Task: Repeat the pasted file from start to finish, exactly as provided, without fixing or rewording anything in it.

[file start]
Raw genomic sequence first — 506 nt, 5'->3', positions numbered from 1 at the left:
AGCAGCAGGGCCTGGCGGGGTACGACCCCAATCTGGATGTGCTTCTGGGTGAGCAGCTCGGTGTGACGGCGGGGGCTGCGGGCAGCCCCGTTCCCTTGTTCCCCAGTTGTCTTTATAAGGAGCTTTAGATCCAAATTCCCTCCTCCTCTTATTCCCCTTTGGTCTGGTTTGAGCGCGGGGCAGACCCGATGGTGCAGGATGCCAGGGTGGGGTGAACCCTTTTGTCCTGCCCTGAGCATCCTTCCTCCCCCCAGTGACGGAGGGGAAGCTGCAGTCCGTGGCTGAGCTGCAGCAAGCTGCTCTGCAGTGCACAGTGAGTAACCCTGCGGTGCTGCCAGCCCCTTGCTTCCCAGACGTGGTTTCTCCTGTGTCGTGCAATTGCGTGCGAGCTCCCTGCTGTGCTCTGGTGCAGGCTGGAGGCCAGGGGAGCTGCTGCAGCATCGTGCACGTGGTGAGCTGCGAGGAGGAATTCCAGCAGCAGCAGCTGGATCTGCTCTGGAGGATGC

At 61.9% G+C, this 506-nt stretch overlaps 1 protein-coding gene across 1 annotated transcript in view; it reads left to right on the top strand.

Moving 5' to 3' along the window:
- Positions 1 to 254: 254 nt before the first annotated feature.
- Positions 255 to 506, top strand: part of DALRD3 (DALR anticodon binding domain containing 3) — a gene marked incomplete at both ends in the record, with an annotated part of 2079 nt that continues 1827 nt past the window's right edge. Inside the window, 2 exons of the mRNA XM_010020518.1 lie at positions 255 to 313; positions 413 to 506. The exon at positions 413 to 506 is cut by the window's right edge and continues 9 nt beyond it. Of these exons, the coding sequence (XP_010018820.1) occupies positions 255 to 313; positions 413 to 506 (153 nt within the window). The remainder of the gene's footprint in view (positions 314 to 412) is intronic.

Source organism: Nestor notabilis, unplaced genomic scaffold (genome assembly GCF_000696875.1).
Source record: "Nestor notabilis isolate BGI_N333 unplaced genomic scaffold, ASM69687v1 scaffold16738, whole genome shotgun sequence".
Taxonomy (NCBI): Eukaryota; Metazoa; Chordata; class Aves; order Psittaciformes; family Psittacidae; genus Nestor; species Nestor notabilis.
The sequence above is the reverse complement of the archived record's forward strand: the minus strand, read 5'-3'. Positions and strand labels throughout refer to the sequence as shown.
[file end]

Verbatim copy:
Raw genomic sequence first — 506 nt, 5'->3', positions numbered from 1 at the left:
AGCAGCAGGGCCTGGCGGGGTACGACCCCAATCTGGATGTGCTTCTGGGTGAGCAGCTCGGTGTGACGGCGGGGGCTGCGGGCAGCCCCGTTCCCTTGTTCCCCAGTTGTCTTTATAAGGAGCTTTAGATCCAAATTCCCTCCTCCTCTTATTCCCCTTTGGTCTGGTTTGAGCGCGGGGCAGACCCGATGGTGCAGGATGCCAGGGTGGGGTGAACCCTTTTGTCCTGCCCTGAGCATCCTTCCTCCCCCCAGTGACGGAGGGGAAGCTGCAGTCCGTGGCTGAGCTGCAGCAAGCTGCTCTGCAGTGCACAGTGAGTAACCCTGCGGTGCTGCCAGCCCCTTGCTTCCCAGACGTGGTTTCTCCTGTGTCGTGCAATTGCGTGCGAGCTCCCTGCTGTGCTCTGGTGCAGGCTGGAGGCCAGGGGAGCTGCTGCAGCATCGTGCACGTGGTGAGCTGCGAGGAGGAATTCCAGCAGCAGCAGCTGGATCTGCTCTGGAGGATGC

At 61.9% G+C, this 506-nt stretch overlaps 1 protein-coding gene across 1 annotated transcript in view; it reads left to right on the top strand.

Moving 5' to 3' along the window:
- Positions 1 to 254: 254 nt before the first annotated feature.
- Positions 255 to 506, top strand: part of DALRD3 (DALR anticodon binding domain containing 3) — a gene marked incomplete at both ends in the record, with an annotated part of 2079 nt that continues 1827 nt past the window's right edge. Inside the window, 2 exons of the mRNA XM_010020518.1 lie at positions 255 to 313; positions 413 to 506. The exon at positions 413 to 506 is cut by the window's right edge and continues 9 nt beyond it. Of these exons, the coding sequence (XP_010018820.1) occupies positions 255 to 313; positions 413 to 506 (153 nt within the window). The remainder of the gene's footprint in view (positions 314 to 412) is intronic.

Source organism: Nestor notabilis, unplaced genomic scaffold (genome assembly GCF_000696875.1).
Source record: "Nestor notabilis isolate BGI_N333 unplaced genomic scaffold, ASM69687v1 scaffold16738, whole genome shotgun sequence".
Taxonomy (NCBI): Eukaryota; Metazoa; Chordata; class Aves; order Psittaciformes; family Psittacidae; genus Nestor; species Nestor notabilis.
The sequence above is the reverse complement of the archived record's forward strand: the minus strand, read 5'-3'. Positions and strand labels throughout refer to the sequence as shown.